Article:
A delegation of special education teachers and cultural ambassadors from the Republic of Botswana spent a week at Western Carolina University recently in an engagement mission to learn, share and further a burgeoning partnership with the university.
Educators in Botswana, a country of about 2 million people in southern Africa, want to expand skills in meeting the needs of students with severe disabilities, autism, deafness and blindness. Initial connections were made by a WCU communication sciences and disorders student and Amy Rose, assistant professor of communication sciences, during a trip there in 2015. That contact expanded last summer to a study abroad trip involving 10 WCU students, part of WCU’s 2016-17 interdisciplinary learning theme “Africa! More than a Continent,” and was instrumental in bringing the delegation to campus this summer.
Arriving Monday, July 17, the delegation met with WCU faculty, attended workshops and went on scenic tours of Western North Carolina, as well as holding two public forums on campus Thursday, July 20. The visit was coordinated by WCU’s Office of International Programs and Services, Department of Communication Sciences and Disorders, and Special Education Program.
“We want to promote innovation, which is one of the reasons why we came to WCU,” said Bontle Molefe, Botswana’s acting director of special support services. “Our special education program has been in existence only since 1984, and not until 1994 have the issues of special education started to be taken more seriously. So we are advocates for all with disabilities, not just those in schools.”
The visit gave delegates face-to-face opportunities with WCU’s experts in various special education fields.
“Karena Cooper-Duffy (WCU associate professor of special education) spoke to us about daily interactions with learners,” Molefe said. “Billy Ogletree (WCU professor of communication sciences and disorders) was talking with us about autism. Cathy Grist (associate professor and director for WCU’s Birth-Kindergarten Program) discussed multi-faceted approaches used in special education that prove effective. Their time, their patience and understanding means a great deal to us,” she said.
The challenge is for Botswana to meet special education needs with limited resources, said Rose, a hosting faculty member. That will require more teacher workshops, creation of programs and expansion of existing facilities in a country already beset with health and environmental problems in an emerging economy.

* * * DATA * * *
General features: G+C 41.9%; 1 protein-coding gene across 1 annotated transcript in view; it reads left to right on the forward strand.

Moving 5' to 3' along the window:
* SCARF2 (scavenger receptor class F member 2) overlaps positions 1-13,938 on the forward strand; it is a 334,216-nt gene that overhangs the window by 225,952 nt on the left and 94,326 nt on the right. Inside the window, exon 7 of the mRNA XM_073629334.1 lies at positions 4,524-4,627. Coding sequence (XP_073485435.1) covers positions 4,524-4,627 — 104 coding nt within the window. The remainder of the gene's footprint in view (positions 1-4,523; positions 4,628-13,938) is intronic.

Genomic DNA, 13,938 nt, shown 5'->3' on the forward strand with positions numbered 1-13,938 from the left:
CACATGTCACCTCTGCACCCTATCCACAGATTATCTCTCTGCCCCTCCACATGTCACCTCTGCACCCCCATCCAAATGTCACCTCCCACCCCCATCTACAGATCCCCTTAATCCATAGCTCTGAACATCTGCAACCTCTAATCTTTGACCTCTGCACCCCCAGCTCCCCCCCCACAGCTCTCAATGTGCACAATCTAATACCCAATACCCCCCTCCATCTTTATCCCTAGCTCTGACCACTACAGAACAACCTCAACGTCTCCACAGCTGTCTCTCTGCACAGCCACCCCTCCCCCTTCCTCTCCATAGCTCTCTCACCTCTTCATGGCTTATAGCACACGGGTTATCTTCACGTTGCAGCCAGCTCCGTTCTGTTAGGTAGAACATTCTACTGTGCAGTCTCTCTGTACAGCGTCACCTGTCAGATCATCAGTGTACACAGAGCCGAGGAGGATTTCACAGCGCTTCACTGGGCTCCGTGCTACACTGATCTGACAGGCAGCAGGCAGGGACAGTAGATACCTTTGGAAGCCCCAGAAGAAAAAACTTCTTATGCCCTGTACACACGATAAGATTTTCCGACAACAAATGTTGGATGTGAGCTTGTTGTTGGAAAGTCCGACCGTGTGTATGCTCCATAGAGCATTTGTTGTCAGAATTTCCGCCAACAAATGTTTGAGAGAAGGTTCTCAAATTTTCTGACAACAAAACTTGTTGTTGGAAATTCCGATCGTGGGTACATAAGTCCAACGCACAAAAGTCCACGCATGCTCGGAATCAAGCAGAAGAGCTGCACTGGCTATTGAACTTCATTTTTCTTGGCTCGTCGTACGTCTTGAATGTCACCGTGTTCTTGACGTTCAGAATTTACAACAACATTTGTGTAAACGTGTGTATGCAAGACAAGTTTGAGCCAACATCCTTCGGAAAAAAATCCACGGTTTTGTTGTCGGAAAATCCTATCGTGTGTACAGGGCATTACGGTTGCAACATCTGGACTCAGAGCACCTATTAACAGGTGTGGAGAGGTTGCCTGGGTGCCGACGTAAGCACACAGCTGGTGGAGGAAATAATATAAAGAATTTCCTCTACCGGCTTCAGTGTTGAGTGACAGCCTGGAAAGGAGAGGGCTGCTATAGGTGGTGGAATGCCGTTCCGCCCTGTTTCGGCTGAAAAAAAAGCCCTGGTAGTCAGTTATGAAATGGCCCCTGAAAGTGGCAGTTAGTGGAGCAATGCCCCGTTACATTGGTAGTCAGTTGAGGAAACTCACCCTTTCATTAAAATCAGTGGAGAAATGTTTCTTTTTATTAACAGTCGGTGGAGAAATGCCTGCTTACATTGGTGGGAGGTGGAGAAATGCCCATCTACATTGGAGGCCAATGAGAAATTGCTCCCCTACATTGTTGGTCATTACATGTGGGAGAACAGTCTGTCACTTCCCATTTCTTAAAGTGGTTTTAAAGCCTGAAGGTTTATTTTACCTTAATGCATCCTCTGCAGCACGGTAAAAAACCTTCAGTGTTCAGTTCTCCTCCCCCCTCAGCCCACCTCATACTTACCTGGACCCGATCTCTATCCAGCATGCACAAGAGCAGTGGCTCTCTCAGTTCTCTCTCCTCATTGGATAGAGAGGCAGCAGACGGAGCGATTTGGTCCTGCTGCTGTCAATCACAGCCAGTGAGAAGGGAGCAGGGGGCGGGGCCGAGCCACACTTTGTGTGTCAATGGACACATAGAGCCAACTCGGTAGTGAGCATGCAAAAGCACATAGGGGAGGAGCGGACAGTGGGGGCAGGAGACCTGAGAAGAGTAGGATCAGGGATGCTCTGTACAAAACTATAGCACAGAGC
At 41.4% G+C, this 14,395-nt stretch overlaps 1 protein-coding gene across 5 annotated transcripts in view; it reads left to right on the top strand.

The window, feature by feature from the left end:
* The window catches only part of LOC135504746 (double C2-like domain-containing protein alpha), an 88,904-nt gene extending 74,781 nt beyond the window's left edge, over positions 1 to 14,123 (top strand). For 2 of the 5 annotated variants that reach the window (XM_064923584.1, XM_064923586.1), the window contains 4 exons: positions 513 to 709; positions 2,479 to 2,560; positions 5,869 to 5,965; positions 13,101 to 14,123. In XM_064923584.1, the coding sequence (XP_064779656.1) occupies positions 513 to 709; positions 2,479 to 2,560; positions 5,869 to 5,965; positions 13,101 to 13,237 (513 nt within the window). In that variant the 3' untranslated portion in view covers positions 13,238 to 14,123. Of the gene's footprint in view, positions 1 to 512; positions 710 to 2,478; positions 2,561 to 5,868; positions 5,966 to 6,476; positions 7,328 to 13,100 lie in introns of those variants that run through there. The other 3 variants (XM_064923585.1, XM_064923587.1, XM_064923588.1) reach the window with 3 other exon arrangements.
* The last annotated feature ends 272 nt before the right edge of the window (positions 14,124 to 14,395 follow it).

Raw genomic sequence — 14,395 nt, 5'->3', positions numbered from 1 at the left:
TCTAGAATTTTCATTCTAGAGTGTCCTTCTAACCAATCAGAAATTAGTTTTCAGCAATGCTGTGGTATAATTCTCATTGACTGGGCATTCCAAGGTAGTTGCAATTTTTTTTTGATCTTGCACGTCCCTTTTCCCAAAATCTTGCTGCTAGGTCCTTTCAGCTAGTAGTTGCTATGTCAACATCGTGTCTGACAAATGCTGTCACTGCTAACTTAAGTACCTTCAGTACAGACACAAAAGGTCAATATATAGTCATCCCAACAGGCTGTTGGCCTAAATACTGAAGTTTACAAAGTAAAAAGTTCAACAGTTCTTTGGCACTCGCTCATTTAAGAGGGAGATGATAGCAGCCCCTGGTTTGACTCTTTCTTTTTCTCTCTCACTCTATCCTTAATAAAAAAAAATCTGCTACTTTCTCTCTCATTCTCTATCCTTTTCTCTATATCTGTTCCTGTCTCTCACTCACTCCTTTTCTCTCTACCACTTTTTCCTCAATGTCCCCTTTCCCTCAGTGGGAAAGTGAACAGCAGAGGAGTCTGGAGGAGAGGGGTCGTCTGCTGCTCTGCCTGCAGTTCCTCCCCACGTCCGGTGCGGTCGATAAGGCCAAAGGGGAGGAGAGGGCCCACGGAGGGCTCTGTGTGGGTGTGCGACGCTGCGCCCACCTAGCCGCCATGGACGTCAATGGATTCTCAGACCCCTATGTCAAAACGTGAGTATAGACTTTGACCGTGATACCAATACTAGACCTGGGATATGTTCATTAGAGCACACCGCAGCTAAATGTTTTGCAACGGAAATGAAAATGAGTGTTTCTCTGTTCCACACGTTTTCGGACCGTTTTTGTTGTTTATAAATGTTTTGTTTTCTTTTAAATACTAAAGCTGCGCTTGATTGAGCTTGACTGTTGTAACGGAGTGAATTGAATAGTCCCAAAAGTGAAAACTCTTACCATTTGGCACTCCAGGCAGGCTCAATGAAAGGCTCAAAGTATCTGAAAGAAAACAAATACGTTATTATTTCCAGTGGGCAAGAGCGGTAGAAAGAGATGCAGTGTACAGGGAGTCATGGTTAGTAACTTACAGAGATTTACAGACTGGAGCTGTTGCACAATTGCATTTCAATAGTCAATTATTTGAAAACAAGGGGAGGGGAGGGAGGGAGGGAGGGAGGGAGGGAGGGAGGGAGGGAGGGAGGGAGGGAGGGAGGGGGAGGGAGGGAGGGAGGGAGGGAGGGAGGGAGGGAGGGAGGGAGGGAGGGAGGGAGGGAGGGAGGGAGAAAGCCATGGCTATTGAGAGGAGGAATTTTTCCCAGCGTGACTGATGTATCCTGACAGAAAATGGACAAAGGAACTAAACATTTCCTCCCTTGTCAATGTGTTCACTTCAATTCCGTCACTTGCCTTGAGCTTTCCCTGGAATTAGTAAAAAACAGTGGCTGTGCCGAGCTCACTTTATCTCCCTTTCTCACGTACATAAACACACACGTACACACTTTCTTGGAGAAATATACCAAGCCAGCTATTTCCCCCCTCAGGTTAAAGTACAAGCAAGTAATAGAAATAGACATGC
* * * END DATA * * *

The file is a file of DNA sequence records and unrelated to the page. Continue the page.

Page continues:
“Last summer, we took 10 WCU students for a service-learning course to Botswana and two-week adventure,” said Rose. “It went great, a mix of grad and undergrad students, presenting special workshops. They performed assessments in rehabilitation hospitals right alongside their counterparts, provided treatment and worked with teachers in special needs schools. We spent a day at the Central Resource Center, established in 1990 for the purpose of assessing children with special needs for identification and placement in centers and providing counseling to parents.”
Rose said the collaboration will foster service-learning goals at WCU and assist with a number of needs in Botswana, including developing communication tools for the deaf and methods for enhanced reading skills, and demonstrating adaptive teaching methods for special needs students.
For Montisetsi Popo, an instructor in Botswana’s Ithuteng Primary School, the ties with WCU will grow stronger, as programs increase and activities such as Special Olympics become more established. “This visit (to WCU) will make a vast difference when we return home,” he said. “We have to look at all aspects of a learner’s life, dealing with physical fitness, healthy diet, so that after special ed, they be given the opportunities as their counterparts, and be productive and give back to the community.”
The delegation continued its U.S. visit by spending a week at the Department of Public Instruction Summer Institute in Greensboro.